He, Who made that hand, touched it; and He, Who shall once say, “ Arise ye dead," said now, “Maid, arise.” Death cannot but obey Him Who is the LORD of Life. The soul is ever equally in His hand Who is the God of spirits; it cannot but go and come at His command. When He says, “ Maid, arise,” the now dissolved spirit knows his office, his place, and instantly re-assumes that room which, by His appointment, it had left.

O Saviour, if Thou do but bid my soul to arise from the death of sin, it cannot lie still; if Thou bid my body to arise from the grave, my soul cannot but glance down from her heaven, and animate it. In vain shall my sin, or my grave, offer to withhold me from Thee.

The maid revives, not now to languish for a while upon her sickbed, and by some faint degrees to gather an insensible strength; but at once she rises from her death, and from her couch; at once she puts off her fever with her dissolution; she finds her life and her feet at once; at once she finds her feet and her stomach. “He commandeth to give her meat.” Omnipotency doth not use to go the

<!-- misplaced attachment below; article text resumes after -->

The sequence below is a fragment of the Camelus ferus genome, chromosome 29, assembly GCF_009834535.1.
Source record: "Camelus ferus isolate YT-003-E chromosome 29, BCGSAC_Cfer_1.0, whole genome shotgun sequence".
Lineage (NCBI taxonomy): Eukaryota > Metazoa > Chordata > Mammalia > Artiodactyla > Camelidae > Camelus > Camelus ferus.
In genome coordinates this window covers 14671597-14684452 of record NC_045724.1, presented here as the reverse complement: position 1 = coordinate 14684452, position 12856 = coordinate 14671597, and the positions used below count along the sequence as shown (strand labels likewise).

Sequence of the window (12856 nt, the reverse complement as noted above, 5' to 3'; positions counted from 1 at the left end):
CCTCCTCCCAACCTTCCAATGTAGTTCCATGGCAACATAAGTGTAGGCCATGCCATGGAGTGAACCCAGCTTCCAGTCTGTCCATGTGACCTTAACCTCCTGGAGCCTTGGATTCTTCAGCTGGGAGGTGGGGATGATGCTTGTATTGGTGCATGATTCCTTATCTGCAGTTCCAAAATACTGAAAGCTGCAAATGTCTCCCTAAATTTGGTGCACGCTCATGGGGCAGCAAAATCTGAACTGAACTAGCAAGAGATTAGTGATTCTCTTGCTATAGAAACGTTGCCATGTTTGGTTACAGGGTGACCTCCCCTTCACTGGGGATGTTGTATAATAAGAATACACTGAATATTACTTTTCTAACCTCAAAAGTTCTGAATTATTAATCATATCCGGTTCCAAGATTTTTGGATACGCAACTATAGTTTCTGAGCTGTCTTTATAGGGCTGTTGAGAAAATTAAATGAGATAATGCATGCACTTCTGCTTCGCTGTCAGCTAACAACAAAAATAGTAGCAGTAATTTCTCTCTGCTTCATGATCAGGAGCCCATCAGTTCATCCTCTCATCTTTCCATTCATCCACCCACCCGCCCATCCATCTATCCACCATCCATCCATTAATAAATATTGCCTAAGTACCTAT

pace of nature. All God's immediate works are, like Himselt, perfect. He that raised her supernaturally, could have so fed her. It was never the purpose of His power to put ordinary means out of office.— Bishop Hull.

We believe that this body of ours Christ in the interim, He will wipe in which we live, though after death away all tears from our eyes, and it turns to dust, yet in the last day it that then, through Him, we shall shall return to life again, by the Spi- enjoy everlasting life, and be always rit of Christ that dwelleth in us; and with Him.-Jewell's Apology. that then, whatever we suffer for